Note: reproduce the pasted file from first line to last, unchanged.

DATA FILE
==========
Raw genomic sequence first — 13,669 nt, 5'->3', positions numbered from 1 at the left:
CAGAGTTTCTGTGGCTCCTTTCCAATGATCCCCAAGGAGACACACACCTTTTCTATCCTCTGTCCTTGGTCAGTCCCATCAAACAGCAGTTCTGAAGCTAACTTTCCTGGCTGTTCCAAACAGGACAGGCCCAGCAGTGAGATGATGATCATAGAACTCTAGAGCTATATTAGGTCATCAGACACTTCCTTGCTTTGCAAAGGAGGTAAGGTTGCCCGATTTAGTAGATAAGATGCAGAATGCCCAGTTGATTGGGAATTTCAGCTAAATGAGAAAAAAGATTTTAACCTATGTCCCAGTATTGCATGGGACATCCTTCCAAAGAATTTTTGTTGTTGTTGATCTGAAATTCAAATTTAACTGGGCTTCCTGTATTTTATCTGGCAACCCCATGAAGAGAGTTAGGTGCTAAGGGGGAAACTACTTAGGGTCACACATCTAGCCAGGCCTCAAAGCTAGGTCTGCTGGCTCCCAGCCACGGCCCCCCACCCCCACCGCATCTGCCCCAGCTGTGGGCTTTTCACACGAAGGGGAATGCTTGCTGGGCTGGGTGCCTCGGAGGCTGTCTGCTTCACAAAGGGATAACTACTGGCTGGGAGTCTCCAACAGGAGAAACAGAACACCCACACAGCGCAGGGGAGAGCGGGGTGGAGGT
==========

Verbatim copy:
Raw genomic sequence first — 13,669 nt, 5'->3', positions numbered from 1 at the left:
CAGAGTTTCTGTGGCTCCTTTCCAATGATCCCCAAGGAGACACACACCTTTTCTATCCTCTGTCCTTGGTCAGTCCCATCAAACAGCAGTTCTGAAGCTAACTTTCCTGGCTGTTCCAAACAGGACAGGCCCAGCAGTGAGATGATGATCATAGAACTCTAGAGCTATATTAGGTCATCAGACACTTCCTTGCTTTGCAAAGGAGGTAAGGTTGCCCGATTTAGTAGATAAGATGCAGAATGCCCAGTTGATTGGGAATTTCAGCTAAATGAGAAAAAAGATTTTAACCTATGTCCCAGTATTGCATGGGACATCCTTCCAAAGAATTTTTGTTGTTGTTGATCTGAAATTCAAATTTAACTGGGCTTCCTGTATTTTATCTGGCAACCCCATGAAGAGAGTTAGGTGCTAAGGGGGAAACTACTTAGGGTCACACATCTAGCCAGGCCTCAAAGCTAGGTCTGCTGGCTCCCAGCCACGGCCCCCCACCCCCACCGCATCTGCCCCAGCTGTGGGCTTTTCACACGAAGGGGAATGCTTGCTGGGCTGGGTGCCTCGGAGGCTGTCTGCTTCACAAAGGGATAACTACTGGCTGGGAGTCTCCAACAGGAGAAACAGAACACCCACACAGCGCAGGGGAGAGCGGGGTGGAGGT